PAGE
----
Osteoarthritis; Hip; Perceived disability; Total joint replacement


Osteoarthritis (OA) is the most common chronic joint condition and it may place considerable limitation on function and quality of life, increasing an individual’s chances of becoming disabled [1]. Approximately 3 million Canadians (1 in 10) have OA and it is estimated that 85% of Canadians will have been diagnosed with OA by the age of 70 years [2,3]. According to Statistics Canada, the 1996 to 1997 National Population Health Survey revealed that the prevalence of OA is 2.5 times and 6 times greater than that of heart disease and cancer, respectively [4]. Moreover, given the lengthening of life-span as a direct result of rising standards of living and advances in modern medicine, the prevalence of osteoarthritis and its subsequent burden are projected to increase significantly [4]. It has been estimated that total health care costs to treat Canadians with OA will rise from $1.8 billion dollars in 2010 to $8.1 billion dollars in 2031 [5].

OA is the wearing down of cartilage in the joints of the body, causing varying degrees of pain, stiffness and swelling [6]. The hip joint is one of the joints most frequently affected by OA [6]. For those over the age of 65, OA of the hip accounts for greater physical disability in lower extremity tasks, such as walking, stair climbing, and rising from a chair, than any other condition [7,8]. As a result, many individuals end up requiring a total hip replacement surgery (THR). However, the prioritization criteria for a total joint replacement surgery (TJR) remain highly subjective and lacks consensus [9]. Such inconsistency may lead some individuals to wait longer for surgery than others [9,10]. A shorter wait for surgery, on the other hand, has been associated with larger gains in health-related quality of life and better functional performance [10]. Therefore it is expected that those who wait longer to have surgery may self-report higher rates of disability.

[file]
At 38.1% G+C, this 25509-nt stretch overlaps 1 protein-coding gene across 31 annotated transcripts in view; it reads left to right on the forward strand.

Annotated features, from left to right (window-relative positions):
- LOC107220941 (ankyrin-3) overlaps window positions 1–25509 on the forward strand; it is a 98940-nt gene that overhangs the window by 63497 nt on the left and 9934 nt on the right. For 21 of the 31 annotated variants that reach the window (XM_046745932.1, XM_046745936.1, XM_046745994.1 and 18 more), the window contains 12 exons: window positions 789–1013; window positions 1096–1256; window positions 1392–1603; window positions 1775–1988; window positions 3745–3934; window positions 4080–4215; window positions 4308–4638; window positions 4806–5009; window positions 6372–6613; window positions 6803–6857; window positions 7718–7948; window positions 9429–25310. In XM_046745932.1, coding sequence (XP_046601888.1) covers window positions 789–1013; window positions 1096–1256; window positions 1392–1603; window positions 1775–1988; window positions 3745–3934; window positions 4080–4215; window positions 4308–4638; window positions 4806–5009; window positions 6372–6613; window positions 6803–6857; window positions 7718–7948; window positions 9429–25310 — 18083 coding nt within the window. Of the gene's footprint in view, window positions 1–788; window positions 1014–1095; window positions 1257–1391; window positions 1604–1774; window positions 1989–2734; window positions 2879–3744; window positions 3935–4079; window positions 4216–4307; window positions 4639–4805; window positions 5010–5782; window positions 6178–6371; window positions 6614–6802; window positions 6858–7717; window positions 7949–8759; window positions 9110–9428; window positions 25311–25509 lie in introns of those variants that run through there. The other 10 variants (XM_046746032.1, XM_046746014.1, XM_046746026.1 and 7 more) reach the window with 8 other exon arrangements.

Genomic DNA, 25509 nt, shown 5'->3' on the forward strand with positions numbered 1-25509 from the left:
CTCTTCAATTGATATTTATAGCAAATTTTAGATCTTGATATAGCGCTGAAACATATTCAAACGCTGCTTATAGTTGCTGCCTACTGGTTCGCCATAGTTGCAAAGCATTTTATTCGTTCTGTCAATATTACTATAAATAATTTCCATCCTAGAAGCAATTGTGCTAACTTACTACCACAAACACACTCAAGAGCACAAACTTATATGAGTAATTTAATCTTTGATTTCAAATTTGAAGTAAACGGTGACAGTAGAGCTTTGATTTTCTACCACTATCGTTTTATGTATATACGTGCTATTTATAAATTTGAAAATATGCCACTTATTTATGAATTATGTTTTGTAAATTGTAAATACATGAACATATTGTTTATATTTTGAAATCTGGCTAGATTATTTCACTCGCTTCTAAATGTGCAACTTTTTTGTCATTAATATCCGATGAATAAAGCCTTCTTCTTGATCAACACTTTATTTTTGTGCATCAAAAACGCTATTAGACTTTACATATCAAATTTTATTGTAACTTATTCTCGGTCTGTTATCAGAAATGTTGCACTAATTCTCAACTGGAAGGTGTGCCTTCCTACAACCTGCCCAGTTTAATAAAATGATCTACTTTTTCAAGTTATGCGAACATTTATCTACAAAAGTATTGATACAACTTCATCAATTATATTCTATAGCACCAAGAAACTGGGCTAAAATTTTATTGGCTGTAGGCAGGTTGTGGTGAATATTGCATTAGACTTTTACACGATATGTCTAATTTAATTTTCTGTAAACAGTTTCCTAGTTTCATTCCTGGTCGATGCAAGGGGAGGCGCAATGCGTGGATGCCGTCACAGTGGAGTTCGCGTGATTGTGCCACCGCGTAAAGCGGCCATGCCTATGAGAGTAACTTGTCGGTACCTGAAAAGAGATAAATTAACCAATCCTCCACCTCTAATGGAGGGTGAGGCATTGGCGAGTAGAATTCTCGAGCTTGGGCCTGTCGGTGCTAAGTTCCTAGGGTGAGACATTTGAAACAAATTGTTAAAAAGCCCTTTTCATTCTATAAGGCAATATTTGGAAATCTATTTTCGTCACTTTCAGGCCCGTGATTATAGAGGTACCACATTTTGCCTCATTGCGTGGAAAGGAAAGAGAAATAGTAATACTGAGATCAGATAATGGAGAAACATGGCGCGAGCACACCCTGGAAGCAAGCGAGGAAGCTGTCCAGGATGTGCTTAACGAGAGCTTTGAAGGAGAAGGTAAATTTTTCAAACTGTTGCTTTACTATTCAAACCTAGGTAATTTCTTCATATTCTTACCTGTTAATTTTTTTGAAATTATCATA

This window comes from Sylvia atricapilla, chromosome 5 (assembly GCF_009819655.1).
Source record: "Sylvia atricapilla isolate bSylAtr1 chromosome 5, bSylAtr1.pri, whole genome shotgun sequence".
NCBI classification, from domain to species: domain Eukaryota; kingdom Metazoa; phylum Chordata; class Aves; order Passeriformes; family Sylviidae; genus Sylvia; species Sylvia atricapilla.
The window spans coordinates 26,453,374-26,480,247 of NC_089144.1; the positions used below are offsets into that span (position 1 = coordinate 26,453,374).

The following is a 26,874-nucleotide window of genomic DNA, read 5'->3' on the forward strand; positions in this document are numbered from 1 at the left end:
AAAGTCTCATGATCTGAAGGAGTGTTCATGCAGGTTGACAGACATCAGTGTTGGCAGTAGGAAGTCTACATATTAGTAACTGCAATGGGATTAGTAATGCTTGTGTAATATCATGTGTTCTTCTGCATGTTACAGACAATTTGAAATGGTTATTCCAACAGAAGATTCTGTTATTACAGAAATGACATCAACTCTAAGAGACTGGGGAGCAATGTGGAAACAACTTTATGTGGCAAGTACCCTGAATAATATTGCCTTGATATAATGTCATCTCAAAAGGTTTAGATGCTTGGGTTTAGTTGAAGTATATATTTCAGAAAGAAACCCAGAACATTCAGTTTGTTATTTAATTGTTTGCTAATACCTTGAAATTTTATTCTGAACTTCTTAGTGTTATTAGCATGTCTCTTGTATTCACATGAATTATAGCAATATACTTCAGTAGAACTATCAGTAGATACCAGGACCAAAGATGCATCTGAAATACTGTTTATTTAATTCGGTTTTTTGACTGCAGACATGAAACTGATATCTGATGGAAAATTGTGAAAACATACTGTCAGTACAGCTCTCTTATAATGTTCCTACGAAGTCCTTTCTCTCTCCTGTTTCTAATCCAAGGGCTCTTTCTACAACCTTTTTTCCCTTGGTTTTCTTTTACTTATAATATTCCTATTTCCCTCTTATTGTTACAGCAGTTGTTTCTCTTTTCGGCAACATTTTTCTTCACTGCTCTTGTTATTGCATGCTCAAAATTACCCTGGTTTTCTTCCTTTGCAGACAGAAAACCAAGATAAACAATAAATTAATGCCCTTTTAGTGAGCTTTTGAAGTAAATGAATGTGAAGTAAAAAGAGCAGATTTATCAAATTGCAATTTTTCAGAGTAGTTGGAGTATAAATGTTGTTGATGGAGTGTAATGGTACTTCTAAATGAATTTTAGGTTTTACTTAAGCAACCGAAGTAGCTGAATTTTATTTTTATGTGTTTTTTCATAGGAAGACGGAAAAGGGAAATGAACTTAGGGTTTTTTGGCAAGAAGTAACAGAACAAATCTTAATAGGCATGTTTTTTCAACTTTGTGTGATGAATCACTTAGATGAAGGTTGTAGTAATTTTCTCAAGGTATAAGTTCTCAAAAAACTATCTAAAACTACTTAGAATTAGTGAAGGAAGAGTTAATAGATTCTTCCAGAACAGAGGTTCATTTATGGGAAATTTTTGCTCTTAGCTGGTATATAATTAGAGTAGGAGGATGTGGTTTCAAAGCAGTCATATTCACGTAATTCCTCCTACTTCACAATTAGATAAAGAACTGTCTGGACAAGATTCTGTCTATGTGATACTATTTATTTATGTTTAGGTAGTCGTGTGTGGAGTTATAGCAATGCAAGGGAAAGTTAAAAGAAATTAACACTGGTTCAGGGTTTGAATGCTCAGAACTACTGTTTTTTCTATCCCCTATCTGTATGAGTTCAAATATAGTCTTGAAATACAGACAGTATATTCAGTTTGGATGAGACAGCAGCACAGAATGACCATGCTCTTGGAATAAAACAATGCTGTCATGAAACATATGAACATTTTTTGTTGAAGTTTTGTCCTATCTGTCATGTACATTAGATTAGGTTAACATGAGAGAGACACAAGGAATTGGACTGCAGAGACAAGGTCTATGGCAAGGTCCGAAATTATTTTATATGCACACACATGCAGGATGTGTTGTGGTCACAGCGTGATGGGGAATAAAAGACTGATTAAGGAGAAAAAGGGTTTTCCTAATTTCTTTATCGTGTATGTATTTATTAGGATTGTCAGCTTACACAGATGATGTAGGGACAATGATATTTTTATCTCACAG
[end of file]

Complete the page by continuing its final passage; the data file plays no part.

According to The World Health Organization (WHO) disability is an ‘umbrella term’ which covers impairment, activity limitations and participation restrictions. WHO defines these concepts as: “Impairment is a problem in body function or structure, an activity limitation is a difficulty encountered by an individual in executing a task or action, while a participation restriction is a problem experienced by an individual in involvement in life situation” [11]. In the context of those over the age of 65 with hip OA, the damaged joint represents the problem in body function or structure, as part of the impairment domain; mobility limitations such as those observed during walking, stair climbing, and rising from a chair represent the activity domain; whereas restriction in involvement in social or personal life situations, represents participation restriction.